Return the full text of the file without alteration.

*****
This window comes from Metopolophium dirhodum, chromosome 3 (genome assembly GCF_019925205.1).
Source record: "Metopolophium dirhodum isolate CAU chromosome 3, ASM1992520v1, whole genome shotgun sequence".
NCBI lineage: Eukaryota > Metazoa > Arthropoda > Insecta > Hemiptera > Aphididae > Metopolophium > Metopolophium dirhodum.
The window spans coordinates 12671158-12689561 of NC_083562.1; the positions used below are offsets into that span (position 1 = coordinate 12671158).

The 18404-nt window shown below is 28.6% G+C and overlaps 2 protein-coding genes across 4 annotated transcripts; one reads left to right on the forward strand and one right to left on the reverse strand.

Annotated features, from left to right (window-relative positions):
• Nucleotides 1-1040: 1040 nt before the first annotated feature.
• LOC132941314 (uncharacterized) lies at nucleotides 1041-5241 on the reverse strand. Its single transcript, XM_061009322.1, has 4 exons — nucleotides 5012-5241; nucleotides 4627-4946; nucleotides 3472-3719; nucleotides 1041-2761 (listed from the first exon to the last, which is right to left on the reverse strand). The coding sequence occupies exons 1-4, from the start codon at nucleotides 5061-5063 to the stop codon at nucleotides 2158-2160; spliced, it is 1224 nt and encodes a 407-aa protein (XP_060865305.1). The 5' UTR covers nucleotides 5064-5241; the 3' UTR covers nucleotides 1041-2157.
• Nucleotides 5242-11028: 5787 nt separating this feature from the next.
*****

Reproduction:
This window comes from Metopolophium dirhodum, chromosome 3 (genome assembly GCF_019925205.1).
Source record: "Metopolophium dirhodum isolate CAU chromosome 3, ASM1992520v1, whole genome shotgun sequence".
NCBI lineage: Eukaryota > Metazoa > Arthropoda > Insecta > Hemiptera > Aphididae > Metopolophium > Metopolophium dirhodum.
The window spans coordinates 12671158-12689561 of NC_083562.1; the positions used below are offsets into that span (position 1 = coordinate 12671158).

The 18404-nt window shown below is 28.6% G+C and overlaps 2 protein-coding genes across 4 annotated transcripts; one reads left to right on the forward strand and one right to left on the reverse strand.

Annotated features, from left to right (window-relative positions):
• Nucleotides 1-1040: 1040 nt before the first annotated feature.
• LOC132941314 (uncharacterized) lies at nucleotides 1041-5241 on the reverse strand. Its single transcript, XM_061009322.1, has 4 exons — nucleotides 5012-5241; nucleotides 4627-4946; nucleotides 3472-3719; nucleotides 1041-2761 (listed from the first exon to the last, which is right to left on the reverse strand). The coding sequence occupies exons 1-4, from the start codon at nucleotides 5061-5063 to the stop codon at nucleotides 2158-2160; spliced, it is 1224 nt and encodes a 407-aa protein (XP_060865305.1). The 5' UTR covers nucleotides 5064-5241; the 3' UTR covers nucleotides 1041-2157.
• Nucleotides 5242-11028: 5787 nt separating this feature from the next.